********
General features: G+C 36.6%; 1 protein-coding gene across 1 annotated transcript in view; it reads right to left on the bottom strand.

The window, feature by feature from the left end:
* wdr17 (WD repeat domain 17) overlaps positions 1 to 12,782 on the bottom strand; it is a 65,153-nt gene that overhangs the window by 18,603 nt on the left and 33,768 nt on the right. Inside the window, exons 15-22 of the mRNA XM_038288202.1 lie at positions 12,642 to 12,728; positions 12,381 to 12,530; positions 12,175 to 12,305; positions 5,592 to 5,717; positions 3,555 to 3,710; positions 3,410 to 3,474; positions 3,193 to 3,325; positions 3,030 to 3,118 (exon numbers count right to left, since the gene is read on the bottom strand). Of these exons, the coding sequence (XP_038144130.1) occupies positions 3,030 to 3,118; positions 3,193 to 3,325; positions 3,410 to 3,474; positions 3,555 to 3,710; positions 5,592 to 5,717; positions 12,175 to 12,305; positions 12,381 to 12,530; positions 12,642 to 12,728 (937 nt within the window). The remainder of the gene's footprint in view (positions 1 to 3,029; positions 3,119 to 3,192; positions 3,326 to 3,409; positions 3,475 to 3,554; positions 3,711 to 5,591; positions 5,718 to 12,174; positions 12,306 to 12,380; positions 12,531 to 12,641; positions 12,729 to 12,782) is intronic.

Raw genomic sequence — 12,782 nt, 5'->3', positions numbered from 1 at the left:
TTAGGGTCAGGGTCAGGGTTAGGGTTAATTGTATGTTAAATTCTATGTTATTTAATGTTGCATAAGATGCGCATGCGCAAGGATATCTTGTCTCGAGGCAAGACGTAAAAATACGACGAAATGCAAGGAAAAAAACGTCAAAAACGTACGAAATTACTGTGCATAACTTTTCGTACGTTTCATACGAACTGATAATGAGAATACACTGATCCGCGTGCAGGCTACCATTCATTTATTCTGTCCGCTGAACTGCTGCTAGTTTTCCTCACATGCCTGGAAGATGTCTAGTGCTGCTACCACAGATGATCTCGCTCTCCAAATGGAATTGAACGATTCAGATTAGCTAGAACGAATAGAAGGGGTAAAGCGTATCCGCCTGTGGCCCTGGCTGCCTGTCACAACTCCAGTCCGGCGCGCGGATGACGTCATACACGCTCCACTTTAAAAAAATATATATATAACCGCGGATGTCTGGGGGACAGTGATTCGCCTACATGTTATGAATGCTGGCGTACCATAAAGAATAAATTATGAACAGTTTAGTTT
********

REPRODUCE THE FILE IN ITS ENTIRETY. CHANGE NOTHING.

General features: G+C 36.6%; 1 protein-coding gene across 1 annotated transcript in view; it reads right to left on the bottom strand.

The window, feature by feature from the left end:
* wdr17 (WD repeat domain 17) overlaps positions 1 to 12,782 on the bottom strand; it is a 65,153-nt gene that overhangs the window by 18,603 nt on the left and 33,768 nt on the right. Inside the window, exons 15-22 of the mRNA XM_038288202.1 lie at positions 12,642 to 12,728; positions 12,381 to 12,530; positions 12,175 to 12,305; positions 5,592 to 5,717; positions 3,555 to 3,710; positions 3,410 to 3,474; positions 3,193 to 3,325; positions 3,030 to 3,118 (exon numbers count right to left, since the gene is read on the bottom strand). Of these exons, the coding sequence (XP_038144130.1) occupies positions 3,030 to 3,118; positions 3,193 to 3,325; positions 3,410 to 3,474; positions 3,555 to 3,710; positions 5,592 to 5,717; positions 12,175 to 12,305; positions 12,381 to 12,530; positions 12,642 to 12,728 (937 nt within the window). The remainder of the gene's footprint in view (positions 1 to 3,029; positions 3,119 to 3,192; positions 3,326 to 3,409; positions 3,475 to 3,554; positions 3,711 to 5,591; positions 5,718 to 12,174; positions 12,306 to 12,380; positions 12,531 to 12,641; positions 12,729 to 12,782) is intronic.

Raw genomic sequence — 12,782 nt, 5'->3', positions numbered from 1 at the left:
TTAGGGTCAGGGTCAGGGTTAGGGTTAATTGTATGTTAAATTCTATGTTATTTAATGTTGCATAAGATGCGCATGCGCAAGGATATCTTGTCTCGAGGCAAGACGTAAAAATACGACGAAATGCAAGGAAAAAAACGTCAAAAACGTACGAAATTACTGTGCATAACTTTTCGTACGTTTCATACGAACTGATAATGAGAATACACTGATCCGCGTGCAGGCTACCATTCATTTATTCTGTCCGCTGAACTGCTGCTAGTTTTCCTCACATGCCTGGAAGATGTCTAGTGCTGCTACCACAGATGATCTCGCTCTCCAAATGGAATTGAACGATTCAGATTAGCTAGAACGAATAGAAGGGGTAAAGCGTATCCGCCTGTGGCCCTGGCTGCCTGTCACAACTCCAGTCCGGCGCGCGGATGACGTCATACACGCTCCACTTTAAAAAAATATATATATAACCGCGGATGTCTGGGGGACAGTGATTCGCCTACATGTTATGAATGCTGGCGTACCATAAAGAATAAATTATGAACAGTTTAGTTT